Google Play is pretty well populated with Android Wear apps now, there are big names like WhatsApp, Endomondo, Tinder, and IFTTT to name a few. Let's put it this way, if you need to do something on your Android Wear smartwatch, there's probably an app for it.
Having said that, Android Wear still lags behind the Apple Watch in terms of top quality, big name apps.
The preinstalled Google apps are fairly standard, Calendar, Hangouts, Maps, and Google Fit.
Huawei has also pre-installed three fitness focused apps named 'Heart Rate', 'Fitness Tracking' and 'Daily Tracking'. They're nicely designed applications, and I could see myself using them in the long term, but fitness enthusiasts may want to look elsewhere.
- Works with both Android and iOS
- iOS compatibility isn't perfect
Just like all of the most recent Android Wear smartwatches, the Huawei Watch is compatible with Android smartphones and iOS devices running iOS 9 or higher.
iOS compatibility is more limited than Android, but you can still do a lot, including downloading apps, getting notifications on your wrist, and you can even use Google Assistant.
There are some limitations though, for example you won't be able to reply to iMessages on your wrist.
As such, using an Android Wear smartwatch with an iPhone is no substitute for an Apple Watch yet. Eventually, Apple might open its APIs further to allow deeper integration with iPhone apps, but considering they want to sell as many Apple Watches as possible, you shouldn't hold your breath.
There’s a lot to like about the Huawei Watch, but it’s by no means perfect. Here are our final thoughts on the device.
I really like the premium design of the Huawei Watch, it's understated, sophisticated and wouldn't look out of place underneath a dinner jacket. The materials they've used feel great as well, with a solid build and soft touch leather.
Of course, design is always subjective, and some in the office think the watch looks too bland.
Where the Huawei Watch really stands out is with hardware, the processor and memory were the best around, and the screen was one of the best I'd seen on a smartwatch. The AMOLED is bright, sharp and delivers strong colours. All these aspects are less impressive now, but it still competes with the latest wearables.
Android Wear is also worth shouting about, Google's OS has come on leaps and bounds since the Huawei Watch launched, with more polished UI navigation and new features. These updates aren't exclusive to the Huawei Watch, but it's a positive trend if you're considering an Android Wear smartwatch.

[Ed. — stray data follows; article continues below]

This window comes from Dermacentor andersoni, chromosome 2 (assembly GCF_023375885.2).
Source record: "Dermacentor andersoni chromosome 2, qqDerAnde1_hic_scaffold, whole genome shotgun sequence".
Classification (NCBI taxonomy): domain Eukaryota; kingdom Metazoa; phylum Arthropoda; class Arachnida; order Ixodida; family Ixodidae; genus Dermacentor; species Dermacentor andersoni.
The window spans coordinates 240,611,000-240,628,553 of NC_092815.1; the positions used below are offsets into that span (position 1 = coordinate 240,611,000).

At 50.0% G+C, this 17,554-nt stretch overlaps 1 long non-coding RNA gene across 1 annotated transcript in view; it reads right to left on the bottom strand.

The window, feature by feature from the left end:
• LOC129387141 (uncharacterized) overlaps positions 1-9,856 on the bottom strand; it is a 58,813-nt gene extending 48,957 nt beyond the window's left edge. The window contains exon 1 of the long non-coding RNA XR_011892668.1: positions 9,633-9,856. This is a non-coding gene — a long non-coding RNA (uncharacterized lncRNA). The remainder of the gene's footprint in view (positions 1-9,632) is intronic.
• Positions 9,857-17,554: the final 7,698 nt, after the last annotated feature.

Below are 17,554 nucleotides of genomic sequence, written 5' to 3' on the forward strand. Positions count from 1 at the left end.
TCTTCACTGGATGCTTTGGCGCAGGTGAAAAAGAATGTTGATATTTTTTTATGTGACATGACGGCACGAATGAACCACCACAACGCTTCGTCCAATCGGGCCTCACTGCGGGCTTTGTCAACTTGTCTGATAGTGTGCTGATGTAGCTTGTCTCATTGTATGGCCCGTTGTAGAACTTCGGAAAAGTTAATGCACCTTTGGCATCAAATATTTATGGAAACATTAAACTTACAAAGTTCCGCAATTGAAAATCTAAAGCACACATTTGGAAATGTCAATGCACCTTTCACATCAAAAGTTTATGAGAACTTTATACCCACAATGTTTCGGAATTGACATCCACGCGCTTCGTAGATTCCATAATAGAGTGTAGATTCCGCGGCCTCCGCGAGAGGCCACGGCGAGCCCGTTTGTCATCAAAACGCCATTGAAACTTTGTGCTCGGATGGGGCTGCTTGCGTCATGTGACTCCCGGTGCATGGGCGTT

Those premium materials and top specs come at a price, literally. The Huawei Watch launched as the most expensive Android Wear smartwatch at £299 (US$349.99, around AU$549).
That was a tough sell considering all Android Wear smartwatches had exactly the same functionality, including the Sony Smartwatch 3, which can be picked up for £130 (around US$170, AU$230).
However, now it's a lot cheaper it's worth thinking about this watch if you want a stylish entry into the Android Wear system.
Battery life is also a bit of an issue, as with most smartwatches. While around two days is on par with most Android Wear smartwatches, it's still not ideal.
There are no size options for the Huawei Watch, which is a shame if you've got small wrists, and the customisation options lack taste.
Needless to say, if you're looking for a GPS running watch replacement, this isn't it. The watch doesn't feature GPS, and it just looks a bit too posh to take jogging in the park.
The Huawei Watch is one of the better smartwatches in the market, but then again it should be, because it was also one of the most expensive at launch.
The extra money does mean you get more premium materials, build, and specs. There's no question the circular screen is still very impressive.
Android Wear improved a lot, but it's identical on all devices, so that price isn't really buying you any more functionality.
It's a 'nice' addition that the current crop of Android Wear watches are now compatible with iPhone, although functionality is limited, and you're better off with either an Apple Watch, or getting an Android phone.
If you're not sure about Android Wear, and want to test the waters first, there are cheaper options available with the same functionality and, in the case of the Moto 360, a remarkably similar look. And if you're fully sold on the OS then there are newer, arguably better models available.
But the Huawei Watch is no longer the pricey option it once was, making it a decent middle ground.
There are plenty of strong alternatives to the Huawei Watch, such as the following three.
Huawei Watch 2
The Huawei Watch 2 is a newer, more feature-packed and more expensive alternative to the original Huawei Watch, but it’s not an improvement in every sense.
The design is less premium and in our review we noted that the experience isn’t that user-friendly and the battery life isn’t great.
Still, it retains the circular screen, ups the pixel density even higher and adds GPS, NFC and optionally even LTE into the mix, so if you want a wearable that can do it all this is worth considering.
- Read our full Huawei Watch 2 review
Moto 360 (2015)
The Moto 360 (2015) has been out a while, and like the Huawei Watch it’s far more affordable than it once was. It’s also got a circular screen (though one with a flat tire).
Still, it’s otherwise among the better-looking Android Wear smartwatches and it comes in multiple sizes, which the Huawei Watch doesn’t.
The specs are much the same as the Huawei Watch though, so unless you want a smaller size or find this for substantially less money the Huawei is probably a better buy, since it has a fully circular screen.
- Read our full Moto 360 (2015) review
LG Watch Style
The LG Watch Style is a newer competitor, but the price is kept down thanks to the absence of extras like GPS, which means you can pick it up for not too much more than Huawei’s wearable.
The Watch Style is also a slimmer, sleeker device, and like the Huawei Watch it has a fully circular screen, though as with so many smartwatches the battery life is mediocre.
- Read our full LG Watch Style review